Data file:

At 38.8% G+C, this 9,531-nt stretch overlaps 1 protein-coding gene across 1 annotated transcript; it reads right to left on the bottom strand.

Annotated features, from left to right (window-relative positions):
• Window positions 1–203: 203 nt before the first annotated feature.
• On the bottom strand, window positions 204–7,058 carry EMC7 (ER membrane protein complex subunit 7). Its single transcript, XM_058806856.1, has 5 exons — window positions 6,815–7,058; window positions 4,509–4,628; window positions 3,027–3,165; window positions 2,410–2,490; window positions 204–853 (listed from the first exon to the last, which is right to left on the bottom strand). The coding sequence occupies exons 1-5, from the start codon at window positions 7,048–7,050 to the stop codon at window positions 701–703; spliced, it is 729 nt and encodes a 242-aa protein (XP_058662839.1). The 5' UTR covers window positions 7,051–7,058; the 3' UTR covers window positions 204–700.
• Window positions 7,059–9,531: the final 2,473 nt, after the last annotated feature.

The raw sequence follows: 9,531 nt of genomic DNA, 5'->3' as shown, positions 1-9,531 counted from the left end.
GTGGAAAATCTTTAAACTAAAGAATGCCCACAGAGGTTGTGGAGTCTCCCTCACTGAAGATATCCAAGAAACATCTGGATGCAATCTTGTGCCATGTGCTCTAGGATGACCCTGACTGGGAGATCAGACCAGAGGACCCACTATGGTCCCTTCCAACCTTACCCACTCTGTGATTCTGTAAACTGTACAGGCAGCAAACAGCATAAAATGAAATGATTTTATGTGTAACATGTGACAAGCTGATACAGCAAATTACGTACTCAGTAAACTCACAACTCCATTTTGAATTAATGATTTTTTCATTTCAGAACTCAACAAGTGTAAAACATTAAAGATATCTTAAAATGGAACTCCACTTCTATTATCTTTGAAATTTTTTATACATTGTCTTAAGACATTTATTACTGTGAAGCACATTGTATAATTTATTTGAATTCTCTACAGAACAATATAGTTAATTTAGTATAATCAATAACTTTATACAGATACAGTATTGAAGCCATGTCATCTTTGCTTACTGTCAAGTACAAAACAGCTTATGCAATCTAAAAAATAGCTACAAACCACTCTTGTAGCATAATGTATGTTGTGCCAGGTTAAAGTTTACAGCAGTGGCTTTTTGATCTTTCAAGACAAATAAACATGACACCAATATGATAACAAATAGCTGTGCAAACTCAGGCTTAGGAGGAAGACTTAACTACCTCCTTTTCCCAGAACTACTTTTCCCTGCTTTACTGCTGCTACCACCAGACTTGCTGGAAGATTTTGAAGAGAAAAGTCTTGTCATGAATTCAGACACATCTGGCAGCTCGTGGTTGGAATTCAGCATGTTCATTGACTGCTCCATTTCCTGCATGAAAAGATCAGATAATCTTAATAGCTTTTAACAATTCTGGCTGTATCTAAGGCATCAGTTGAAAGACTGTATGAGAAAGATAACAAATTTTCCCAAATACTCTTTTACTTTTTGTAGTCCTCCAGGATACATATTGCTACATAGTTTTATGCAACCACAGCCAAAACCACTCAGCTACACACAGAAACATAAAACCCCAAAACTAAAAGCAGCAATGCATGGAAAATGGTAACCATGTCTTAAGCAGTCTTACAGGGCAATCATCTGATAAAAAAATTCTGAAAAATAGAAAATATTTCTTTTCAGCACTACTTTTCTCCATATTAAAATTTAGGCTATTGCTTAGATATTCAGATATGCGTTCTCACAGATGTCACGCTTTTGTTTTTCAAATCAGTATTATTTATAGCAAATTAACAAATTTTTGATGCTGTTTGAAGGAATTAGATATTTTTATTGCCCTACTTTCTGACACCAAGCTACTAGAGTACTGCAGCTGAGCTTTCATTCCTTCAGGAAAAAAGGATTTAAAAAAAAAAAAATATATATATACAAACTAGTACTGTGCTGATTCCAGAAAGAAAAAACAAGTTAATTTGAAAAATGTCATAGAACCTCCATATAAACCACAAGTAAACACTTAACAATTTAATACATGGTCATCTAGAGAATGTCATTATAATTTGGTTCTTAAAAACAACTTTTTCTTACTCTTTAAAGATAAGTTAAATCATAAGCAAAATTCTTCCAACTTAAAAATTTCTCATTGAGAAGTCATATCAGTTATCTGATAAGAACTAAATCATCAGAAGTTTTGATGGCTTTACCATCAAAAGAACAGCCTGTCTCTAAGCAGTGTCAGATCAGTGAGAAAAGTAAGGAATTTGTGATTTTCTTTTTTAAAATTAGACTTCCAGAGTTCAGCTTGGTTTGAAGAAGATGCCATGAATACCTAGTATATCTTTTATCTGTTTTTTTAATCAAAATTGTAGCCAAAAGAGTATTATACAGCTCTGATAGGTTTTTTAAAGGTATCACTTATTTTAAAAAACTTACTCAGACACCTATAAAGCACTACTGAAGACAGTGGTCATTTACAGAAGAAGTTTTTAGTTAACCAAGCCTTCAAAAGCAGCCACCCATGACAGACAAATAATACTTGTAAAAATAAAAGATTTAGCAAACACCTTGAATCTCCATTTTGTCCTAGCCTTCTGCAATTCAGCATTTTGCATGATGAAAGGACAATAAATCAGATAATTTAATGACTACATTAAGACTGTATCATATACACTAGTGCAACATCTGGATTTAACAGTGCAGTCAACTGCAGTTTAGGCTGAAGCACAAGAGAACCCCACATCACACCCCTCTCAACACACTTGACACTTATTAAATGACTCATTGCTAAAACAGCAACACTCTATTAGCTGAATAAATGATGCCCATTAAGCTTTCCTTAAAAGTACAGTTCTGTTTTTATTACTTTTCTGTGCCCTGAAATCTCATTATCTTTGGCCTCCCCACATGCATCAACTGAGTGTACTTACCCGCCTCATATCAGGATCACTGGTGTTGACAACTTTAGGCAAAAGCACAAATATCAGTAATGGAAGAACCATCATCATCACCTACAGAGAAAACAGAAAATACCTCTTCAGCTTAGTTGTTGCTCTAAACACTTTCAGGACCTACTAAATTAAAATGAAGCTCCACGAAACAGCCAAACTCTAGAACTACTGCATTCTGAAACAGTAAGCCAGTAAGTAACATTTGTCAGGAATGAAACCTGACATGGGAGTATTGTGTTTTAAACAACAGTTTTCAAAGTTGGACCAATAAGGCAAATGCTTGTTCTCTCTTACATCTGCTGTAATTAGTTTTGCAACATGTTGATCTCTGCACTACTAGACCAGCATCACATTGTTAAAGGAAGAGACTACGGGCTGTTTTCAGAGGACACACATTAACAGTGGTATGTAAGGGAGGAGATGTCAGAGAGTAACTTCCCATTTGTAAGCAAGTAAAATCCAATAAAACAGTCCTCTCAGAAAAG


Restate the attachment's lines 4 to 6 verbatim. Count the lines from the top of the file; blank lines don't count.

• On the bottom strand, window positions 204–7,058 carry EMC7 (ER membrane protein complex subunit 7). Its single transcript, XM_058806856.1, has 5 exons — window positions 6,815–7,058; window positions 4,509–4,628; window positions 3,027–3,165; window positions 2,410–2,490; window positions 204–853 (listed from the first exon to the last, which is right to left on the bottom strand). The coding sequence occupies exons 1-5, from the start codon at window positions 7,048–7,050 to the stop codon at window positions 701–703; spliced, it is 729 nt and encodes a 242-aa protein (XP_058662839.1). The 5' UTR covers window positions 7,051–7,058; the 3' UTR covers window positions 204–700.
• Window positions 7,059–9,531: the final 2,473 nt, after the last annotated feature.

The raw sequence follows: 9,531 nt of genomic DNA, 5'->3' as shown, positions 1-9,531 counted from the left end.